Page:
[Pdx-pm] Test::Builder calling convention

Michael G Schwern schwern at pobox.com
Mon Mar 16 13:42:38 PDT 2009

David E. Wheeler wrote:
> On Mar 13, 2009, at 10:24 PM, Michael G Schwern wrote:
>> Nope.  The result object stores the diagnostic and then the (currently
>> non-existent) output object decides what to output, where and how.
>> A TAP output object, using normal comment diagnostics, would simply not
>> display the diagnostic at all if the test passed.  So if it passed you
>> might see:
>>    ok 1
>> and if it failed
>>    not ok 1
>>    # fail!
> That would be fine if there was some way to distinguish failure
> diagnostics from other kinds of diagnostics. Maybe diag() and err()?

diag() on a result object ties the diagnostic to the result.

diag() on the Builder object is just some random diagnostic.

That said, there's really three kinds of diagnostics.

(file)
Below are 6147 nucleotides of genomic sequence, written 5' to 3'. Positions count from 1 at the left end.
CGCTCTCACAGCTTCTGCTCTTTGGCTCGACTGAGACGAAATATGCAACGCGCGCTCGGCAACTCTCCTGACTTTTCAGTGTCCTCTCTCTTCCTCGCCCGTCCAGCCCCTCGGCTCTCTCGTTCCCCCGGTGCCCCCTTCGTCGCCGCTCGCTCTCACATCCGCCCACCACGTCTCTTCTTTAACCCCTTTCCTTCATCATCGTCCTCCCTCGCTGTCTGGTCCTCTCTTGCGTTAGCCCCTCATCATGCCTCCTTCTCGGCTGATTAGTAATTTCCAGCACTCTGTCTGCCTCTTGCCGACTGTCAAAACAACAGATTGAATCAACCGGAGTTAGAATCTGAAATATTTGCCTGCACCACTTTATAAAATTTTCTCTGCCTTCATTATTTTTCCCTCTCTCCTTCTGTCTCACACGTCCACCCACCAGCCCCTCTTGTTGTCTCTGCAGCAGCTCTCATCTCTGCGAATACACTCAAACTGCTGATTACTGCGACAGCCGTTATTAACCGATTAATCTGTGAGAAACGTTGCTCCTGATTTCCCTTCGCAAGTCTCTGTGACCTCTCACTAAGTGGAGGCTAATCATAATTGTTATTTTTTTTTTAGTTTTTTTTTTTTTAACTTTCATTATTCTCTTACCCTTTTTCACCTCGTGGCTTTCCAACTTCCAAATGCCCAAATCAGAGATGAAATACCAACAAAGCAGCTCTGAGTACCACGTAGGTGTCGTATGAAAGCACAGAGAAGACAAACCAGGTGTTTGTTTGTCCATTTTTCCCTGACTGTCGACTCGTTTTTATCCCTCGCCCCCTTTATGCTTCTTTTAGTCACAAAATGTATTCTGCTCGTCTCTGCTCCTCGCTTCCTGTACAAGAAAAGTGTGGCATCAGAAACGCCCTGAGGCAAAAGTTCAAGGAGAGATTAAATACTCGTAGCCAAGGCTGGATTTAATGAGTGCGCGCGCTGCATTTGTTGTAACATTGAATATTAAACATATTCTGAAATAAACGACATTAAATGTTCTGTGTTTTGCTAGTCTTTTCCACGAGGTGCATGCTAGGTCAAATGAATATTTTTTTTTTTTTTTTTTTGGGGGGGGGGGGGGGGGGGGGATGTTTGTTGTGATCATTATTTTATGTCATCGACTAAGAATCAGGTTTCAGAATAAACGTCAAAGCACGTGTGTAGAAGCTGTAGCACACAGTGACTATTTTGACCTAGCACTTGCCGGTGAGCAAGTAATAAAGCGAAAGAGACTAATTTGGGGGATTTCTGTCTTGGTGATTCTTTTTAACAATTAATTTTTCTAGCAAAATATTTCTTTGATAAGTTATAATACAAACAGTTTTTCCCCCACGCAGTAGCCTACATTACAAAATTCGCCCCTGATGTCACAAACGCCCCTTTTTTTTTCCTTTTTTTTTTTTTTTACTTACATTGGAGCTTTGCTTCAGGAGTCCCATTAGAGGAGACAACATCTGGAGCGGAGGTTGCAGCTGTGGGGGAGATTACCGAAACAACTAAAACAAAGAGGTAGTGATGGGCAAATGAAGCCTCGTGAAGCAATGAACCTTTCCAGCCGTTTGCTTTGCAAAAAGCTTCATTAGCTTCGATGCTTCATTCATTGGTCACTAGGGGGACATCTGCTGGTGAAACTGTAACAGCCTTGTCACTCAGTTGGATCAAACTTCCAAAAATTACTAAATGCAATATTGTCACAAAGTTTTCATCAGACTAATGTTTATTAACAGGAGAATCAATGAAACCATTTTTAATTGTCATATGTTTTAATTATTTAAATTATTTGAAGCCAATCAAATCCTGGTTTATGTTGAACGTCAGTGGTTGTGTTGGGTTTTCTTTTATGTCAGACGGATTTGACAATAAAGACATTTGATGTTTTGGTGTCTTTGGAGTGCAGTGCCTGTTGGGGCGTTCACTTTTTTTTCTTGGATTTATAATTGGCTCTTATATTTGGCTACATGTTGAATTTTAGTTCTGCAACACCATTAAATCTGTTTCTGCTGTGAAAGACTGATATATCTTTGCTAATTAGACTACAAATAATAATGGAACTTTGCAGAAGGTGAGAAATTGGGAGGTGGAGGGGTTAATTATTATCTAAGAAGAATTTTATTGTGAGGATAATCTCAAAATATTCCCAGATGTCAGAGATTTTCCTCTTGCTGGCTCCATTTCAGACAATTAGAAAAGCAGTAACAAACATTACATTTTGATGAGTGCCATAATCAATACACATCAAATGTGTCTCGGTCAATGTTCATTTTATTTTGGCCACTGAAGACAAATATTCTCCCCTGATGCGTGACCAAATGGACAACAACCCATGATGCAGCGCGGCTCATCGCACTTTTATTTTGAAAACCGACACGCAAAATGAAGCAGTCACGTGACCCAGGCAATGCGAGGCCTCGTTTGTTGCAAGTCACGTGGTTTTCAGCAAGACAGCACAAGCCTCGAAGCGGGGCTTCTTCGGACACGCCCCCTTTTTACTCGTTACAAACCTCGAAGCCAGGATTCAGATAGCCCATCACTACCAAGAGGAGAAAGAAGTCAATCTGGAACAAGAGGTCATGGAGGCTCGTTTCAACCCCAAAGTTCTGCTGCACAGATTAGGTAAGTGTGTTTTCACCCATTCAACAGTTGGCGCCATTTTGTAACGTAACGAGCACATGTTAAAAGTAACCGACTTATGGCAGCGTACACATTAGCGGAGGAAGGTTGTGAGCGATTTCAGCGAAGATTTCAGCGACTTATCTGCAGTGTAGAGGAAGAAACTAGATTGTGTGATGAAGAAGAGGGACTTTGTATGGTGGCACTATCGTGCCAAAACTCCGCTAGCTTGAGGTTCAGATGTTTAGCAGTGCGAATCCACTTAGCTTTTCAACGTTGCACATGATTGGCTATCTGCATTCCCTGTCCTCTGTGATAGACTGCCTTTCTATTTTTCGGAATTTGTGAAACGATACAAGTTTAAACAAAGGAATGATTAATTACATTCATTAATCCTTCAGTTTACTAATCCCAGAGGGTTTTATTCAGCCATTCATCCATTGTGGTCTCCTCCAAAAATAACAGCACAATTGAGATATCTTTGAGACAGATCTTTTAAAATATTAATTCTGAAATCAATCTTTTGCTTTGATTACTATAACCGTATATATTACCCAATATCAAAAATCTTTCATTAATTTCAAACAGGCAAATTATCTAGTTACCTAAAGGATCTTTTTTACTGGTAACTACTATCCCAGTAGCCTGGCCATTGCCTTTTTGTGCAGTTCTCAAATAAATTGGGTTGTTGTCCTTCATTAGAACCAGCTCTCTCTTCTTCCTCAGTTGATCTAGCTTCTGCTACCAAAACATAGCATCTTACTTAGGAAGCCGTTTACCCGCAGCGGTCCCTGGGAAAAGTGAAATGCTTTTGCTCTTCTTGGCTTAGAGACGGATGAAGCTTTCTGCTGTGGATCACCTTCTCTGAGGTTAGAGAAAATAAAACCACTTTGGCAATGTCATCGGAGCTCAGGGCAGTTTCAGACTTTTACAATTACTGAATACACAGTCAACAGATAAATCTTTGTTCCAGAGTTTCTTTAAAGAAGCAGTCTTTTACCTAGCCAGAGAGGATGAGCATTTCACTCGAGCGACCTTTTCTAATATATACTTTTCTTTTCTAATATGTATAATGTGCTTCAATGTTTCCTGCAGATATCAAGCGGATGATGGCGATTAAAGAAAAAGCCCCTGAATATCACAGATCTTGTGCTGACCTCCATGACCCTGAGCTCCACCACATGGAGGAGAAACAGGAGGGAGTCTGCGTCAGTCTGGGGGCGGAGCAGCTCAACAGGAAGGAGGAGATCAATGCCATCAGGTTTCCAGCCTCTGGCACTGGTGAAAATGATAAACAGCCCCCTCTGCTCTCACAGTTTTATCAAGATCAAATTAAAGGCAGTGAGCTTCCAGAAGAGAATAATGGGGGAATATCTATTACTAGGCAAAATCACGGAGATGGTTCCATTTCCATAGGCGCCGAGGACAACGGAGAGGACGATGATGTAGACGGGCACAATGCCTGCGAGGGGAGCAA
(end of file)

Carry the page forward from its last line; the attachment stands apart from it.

1) Structured data diagnostics associated with a test.

  not ok 1
    have: foo
    want: bar
    file: t/foo.t
    line: 23

2) Free form diagnostics associated with a test.

  not ok 1
  # Failed test in t/foo.t at line 23.

3) Free form diagnostics not associated with any test.

  # I like pie.

#3 can be split further into levels of information, like syslog.  Currently we
have diag() and note() to distinguish between user visible and invisible
messages.  Fortunately, I don't have to worry about how this will be
implemented in TAP to do it in TB2.

#1 is currently a TAP extension.  TAP has no way of distinguishing between #2
and #3.  Other testing systems may so it's useful to distinguish.

#1 and #2 are both done as methods on the result object.  $ok->diag([ have =>
...]); or $ok->diag($message);  It's probably best to split those into two
methods so there's your diag() and your err().

#3 is called on the Builder object.  $Builder->diag($message) or maybe

On error resume stupid

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